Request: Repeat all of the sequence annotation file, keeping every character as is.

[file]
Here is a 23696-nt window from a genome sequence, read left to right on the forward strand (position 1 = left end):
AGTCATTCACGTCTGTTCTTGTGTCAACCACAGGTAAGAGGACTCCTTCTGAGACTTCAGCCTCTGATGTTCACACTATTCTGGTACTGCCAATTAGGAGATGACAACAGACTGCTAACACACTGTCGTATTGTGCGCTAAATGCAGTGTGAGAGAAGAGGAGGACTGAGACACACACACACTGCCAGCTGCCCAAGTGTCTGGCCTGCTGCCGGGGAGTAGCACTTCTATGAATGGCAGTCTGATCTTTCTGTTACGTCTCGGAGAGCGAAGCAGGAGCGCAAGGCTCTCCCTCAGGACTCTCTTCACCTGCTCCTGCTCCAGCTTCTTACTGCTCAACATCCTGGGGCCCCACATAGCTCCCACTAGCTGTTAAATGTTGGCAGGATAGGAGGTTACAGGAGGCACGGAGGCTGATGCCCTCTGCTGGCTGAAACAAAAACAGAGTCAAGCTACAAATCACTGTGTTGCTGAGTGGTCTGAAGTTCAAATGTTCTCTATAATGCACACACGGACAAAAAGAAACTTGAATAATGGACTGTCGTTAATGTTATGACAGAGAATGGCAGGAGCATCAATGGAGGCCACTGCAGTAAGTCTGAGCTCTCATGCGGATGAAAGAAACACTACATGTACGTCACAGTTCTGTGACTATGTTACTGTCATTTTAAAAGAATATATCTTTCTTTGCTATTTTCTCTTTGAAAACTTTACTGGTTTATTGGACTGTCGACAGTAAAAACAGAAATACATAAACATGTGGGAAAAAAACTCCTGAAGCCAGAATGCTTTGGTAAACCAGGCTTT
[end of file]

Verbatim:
Here is a 23696-nt window from a genome sequence, read left to right on the forward strand (position 1 = left end):
AGTCATTCACGTCTGTTCTTGTGTCAACCACAGGTAAGAGGACTCCTTCTGAGACTTCAGCCTCTGATGTTCACACTATTCTGGTACTGCCAATTAGGAGATGACAACAGACTGCTAACACACTGTCGTATTGTGCGCTAAATGCAGTGTGAGAGAAGAGGAGGACTGAGACACACACACACTGCCAGCTGCCCAAGTGTCTGGCCTGCTGCCGGGGAGTAGCACTTCTATGAATGGCAGTCTGATCTTTCTGTTACGTCTCGGAGAGCGAAGCAGGAGCGCAAGGCTCTCCCTCAGGACTCTCTTCACCTGCTCCTGCTCCAGCTTCTTACTGCTCAACATCCTGGGGCCCCACATAGCTCCCACTAGCTGTTAAATGTTGGCAGGATAGGAGGTTACAGGAGGCACGGAGGCTGATGCCCTCTGCTGGCTGAAACAAAAACAGAGTCAAGCTACAAATCACTGTGTTGCTGAGTGGTCTGAAGTTCAAATGTTCTCTATAATGCACACACGGACAAAAAGAAACTTGAATAATGGACTGTCGTTAATGTTATGACAGAGAATGGCAGGAGCATCAATGGAGGCCACTGCAGTAAGTCTGAGCTCTCATGCGGATGAAAGAAACACTACATGTACGTCACAGTTCTGTGACTATGTTACTGTCATTTTAAAAGAATATATCTTTCTTTGCTATTTTCTCTTTGAAAACTTTACTGGTTTATTGGACTGTCGACAGTAAAAACAGAAATACATAAACATGTGGGAAAAAAACTCCTGAAGCCAGAATGCTTTGGTAAACCAGGCTTT